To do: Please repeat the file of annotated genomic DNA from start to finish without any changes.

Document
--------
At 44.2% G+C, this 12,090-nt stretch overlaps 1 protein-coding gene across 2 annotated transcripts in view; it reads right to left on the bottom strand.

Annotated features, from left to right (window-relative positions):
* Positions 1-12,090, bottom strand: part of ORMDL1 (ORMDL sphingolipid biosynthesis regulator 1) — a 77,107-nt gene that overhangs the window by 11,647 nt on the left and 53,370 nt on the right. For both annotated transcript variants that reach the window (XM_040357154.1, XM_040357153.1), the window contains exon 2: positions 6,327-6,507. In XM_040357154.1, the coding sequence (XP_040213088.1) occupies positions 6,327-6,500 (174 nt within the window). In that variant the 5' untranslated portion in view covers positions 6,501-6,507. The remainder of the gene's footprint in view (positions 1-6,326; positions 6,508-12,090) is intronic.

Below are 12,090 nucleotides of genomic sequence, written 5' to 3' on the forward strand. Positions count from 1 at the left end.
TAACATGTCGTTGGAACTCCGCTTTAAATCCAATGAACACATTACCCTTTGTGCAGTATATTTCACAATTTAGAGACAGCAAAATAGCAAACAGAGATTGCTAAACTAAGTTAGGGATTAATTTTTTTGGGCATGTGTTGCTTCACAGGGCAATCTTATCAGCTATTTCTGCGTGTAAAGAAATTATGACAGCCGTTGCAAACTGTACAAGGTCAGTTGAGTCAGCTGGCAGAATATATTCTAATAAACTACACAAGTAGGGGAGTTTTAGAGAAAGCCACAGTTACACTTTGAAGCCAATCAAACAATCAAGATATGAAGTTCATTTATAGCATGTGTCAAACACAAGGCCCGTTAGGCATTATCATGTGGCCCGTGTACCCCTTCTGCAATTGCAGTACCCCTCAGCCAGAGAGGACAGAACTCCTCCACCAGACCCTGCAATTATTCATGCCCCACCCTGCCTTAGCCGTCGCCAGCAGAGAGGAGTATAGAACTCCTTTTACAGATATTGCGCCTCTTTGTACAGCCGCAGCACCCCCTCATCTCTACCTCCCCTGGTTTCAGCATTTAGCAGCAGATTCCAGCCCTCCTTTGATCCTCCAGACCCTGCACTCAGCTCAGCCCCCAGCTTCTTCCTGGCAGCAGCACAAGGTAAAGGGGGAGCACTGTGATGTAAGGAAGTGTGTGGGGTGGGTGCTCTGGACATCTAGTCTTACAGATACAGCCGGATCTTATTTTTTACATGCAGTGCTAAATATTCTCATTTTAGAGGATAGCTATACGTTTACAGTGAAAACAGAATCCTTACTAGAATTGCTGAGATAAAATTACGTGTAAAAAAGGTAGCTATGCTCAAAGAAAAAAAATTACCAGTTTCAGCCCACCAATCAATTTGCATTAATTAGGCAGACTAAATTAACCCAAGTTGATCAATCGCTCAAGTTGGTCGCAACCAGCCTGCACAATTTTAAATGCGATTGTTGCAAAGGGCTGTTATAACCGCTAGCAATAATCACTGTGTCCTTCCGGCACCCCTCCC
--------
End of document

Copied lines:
At 44.2% G+C, this 12,090-nt stretch overlaps 1 protein-coding gene across 2 annotated transcripts in view; it reads right to left on the bottom strand.

Annotated features, from left to right (window-relative positions):
* Positions 1-12,090, bottom strand: part of ORMDL1 (ORMDL sphingolipid biosynthesis regulator 1) — a 77,107-nt gene that overhangs the window by 11,647 nt on the left and 53,370 nt on the right. For both annotated transcript variants that reach the window (XM_040357154.1, XM_040357153.1), the window contains exon 2: positions 6,327-6,507. In XM_040357154.1, the coding sequence (XP_040213088.1) occupies positions 6,327-6,500 (174 nt within the window). In that variant the 5' untranslated portion in view covers positions 6,501-6,507. The remainder of the gene's footprint in view (positions 1-6,326; positions 6,508-12,090) is intronic.

Below are 12,090 nucleotides of genomic sequence, written 5' to 3' on the forward strand. Positions count from 1 at the left end.
TAACATGTCGTTGGAACTCCGCTTTAAATCCAATGAACACATTACCCTTTGTGCAGTATATTTCACAATTTAGAGACAGCAAAATAGCAAACAGAGATTGCTAAACTAAGTTAGGGATTAATTTTTTTGGGCATGTGTTGCTTCACAGGGCAATCTTATCAGCTATTTCTGCGTGTAAAGAAATTATGACAGCCGTTGCAAACTGTACAAGGTCAGTTGAGTCAGCTGGCAGAATATATTCTAATAAACTACACAAGTAGGGGAGTTTTAGAGAAAGCCACAGTTACACTTTGAAGCCAATCAAACAATCAAGATATGAAGTTCATTTATAGCATGTGTCAAACACAAGGCCCGTTAGGCATTATCATGTGGCCCGTGTACCCCTTCTGCAATTGCAGTACCCCTCAGCCAGAGAGGACAGAACTCCTCCACCAGACCCTGCAATTATTCATGCCCCACCCTGCCTTAGCCGTCGCCAGCAGAGAGGAGTATAGAACTCCTTTTACAGATATTGCGCCTCTTTGTACAGCCGCAGCACCCCCTCATCTCTACCTCCCCTGGTTTCAGCATTTAGCAGCAGATTCCAGCCCTCCTTTGATCCTCCAGACCCTGCACTCAGCTCAGCCCCCAGCTTCTTCCTGGCAGCAGCACAAGGTAAAGGGGGAGCACTGTGATGTAAGGAAGTGTGTGGGGTGGGTGCTCTGGACATCTAGTCTTACAGATACAGCCGGATCTTATTTTTTACATGCAGTGCTAAATATTCTCATTTTAGAGGATAGCTATACGTTTACAGTGAAAACAGAATCCTTACTAGAATTGCTGAGATAAAATTACGTGTAAAAAAGGTAGCTATGCTCAAAGAAAAAAAATTACCAGTTTCAGCCCACCAATCAATTTGCATTAATTAGGCAGACTAAATTAACCCAAGTTGATCAATCGCTCAAGTTGGTCGCAACCAGCCTGCACAATTTTAAATGCGATTGTTGCAAAGGGCTGTTATAACCGCTAGCAATAATCACTGTGTCCTTCCGGCACCCCTCCC